I'm so excited to finally be in a program that might actually WORK. That would be new. In a good way.

Tuesday, January 25, 2011

Just getting my feet wet

Deep breath.

I'm not sure I'm ready for this, but here goes...

It's been 3 weeks since I went into the eating disorders unit at the hospital. My blood sugars, which were as high as 700 and as low as 39 (both really, really scary), are now in decent control. I'm off my insulin pump and back on at least 5 injections a day. My feet and legs are no longer swollen to double their size. I was on an IV for 3 days, because I was so dehydrated that I didn't pee for 24 hours. I had every GI issue imaginable, including 15 days of constipation. Yes. Days. My blood pressure was as low as 80/44, but it's solidly 120/80 now. My electrolytes in my blood were messed up and my I had starvation induced even-worse-hypothryroidism, but all of that is back to normal.

That's the difference between a diet and an ED. A diet is usually good for your body; an eating disorder can kill you, and, if left alone, will. Not everyone with an ED is at a scary-low weight, either.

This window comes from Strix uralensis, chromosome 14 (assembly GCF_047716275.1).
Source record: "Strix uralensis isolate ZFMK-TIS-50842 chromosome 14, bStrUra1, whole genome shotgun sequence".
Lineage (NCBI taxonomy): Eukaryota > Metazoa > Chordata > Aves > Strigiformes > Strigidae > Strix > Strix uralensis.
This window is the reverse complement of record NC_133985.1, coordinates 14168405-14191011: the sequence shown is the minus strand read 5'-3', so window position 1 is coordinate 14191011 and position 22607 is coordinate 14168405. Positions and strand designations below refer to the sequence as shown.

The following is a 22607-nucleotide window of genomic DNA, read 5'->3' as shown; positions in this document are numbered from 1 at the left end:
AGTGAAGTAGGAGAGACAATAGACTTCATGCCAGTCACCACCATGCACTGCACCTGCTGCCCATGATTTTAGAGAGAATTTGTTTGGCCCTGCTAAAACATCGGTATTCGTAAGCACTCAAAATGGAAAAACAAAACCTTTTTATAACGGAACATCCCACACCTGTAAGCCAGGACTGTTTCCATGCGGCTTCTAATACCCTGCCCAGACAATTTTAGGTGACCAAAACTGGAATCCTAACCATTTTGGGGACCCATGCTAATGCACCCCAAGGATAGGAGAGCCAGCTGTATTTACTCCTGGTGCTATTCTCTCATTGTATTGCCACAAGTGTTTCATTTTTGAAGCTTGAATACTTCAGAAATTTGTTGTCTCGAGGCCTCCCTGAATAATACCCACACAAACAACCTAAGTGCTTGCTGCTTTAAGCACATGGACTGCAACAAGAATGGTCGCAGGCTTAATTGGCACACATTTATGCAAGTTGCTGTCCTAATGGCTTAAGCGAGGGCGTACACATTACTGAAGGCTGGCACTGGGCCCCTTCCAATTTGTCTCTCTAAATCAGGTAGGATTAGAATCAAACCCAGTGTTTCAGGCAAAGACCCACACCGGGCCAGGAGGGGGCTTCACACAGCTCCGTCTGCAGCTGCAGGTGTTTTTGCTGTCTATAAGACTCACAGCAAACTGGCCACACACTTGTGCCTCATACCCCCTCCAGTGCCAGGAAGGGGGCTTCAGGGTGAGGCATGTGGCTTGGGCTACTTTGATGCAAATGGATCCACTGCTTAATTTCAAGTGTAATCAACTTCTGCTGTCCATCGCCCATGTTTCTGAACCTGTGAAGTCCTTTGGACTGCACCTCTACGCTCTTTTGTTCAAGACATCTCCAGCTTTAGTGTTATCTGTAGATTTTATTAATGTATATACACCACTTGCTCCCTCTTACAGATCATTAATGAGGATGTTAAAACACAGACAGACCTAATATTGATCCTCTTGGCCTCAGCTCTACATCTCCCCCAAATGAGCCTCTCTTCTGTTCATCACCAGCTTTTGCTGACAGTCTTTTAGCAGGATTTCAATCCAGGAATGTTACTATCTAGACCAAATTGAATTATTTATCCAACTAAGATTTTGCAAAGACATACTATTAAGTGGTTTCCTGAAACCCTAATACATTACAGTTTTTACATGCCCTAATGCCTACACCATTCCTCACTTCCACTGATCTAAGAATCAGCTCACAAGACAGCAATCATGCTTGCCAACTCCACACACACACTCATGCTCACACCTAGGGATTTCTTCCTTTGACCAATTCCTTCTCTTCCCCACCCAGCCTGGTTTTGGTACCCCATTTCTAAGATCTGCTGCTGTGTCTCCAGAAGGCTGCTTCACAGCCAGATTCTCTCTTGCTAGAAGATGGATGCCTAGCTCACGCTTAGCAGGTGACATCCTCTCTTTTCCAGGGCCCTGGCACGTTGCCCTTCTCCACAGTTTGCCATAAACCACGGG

So where from here? Well, first of all, I'm on a balanced 2200 calories a day. I got the go-ahead from the dietician at the hospital to work out for an hour 4 times a week in an attempt to lose one-half to one pound per week (as opposed to the 1-2 pounds a day I was losing before). I'm going to join the gym tomorrow when I get home from partial. Speaking of partial, the doctor at the hospital refuses to let me go to ED-focused partial. I have to go to general women's partial which focuses on depression and anxiety. Now, I'll give you that I have my share of anxiety, but I've had so much therapy for it, I'm not sure what else I can learn. I'm a little frustrated because I don't feel like I'm getting the treatment I actually need. But, it's not up to me, and I'll take whatever structure I can get. I start tomorrow at 9 AM.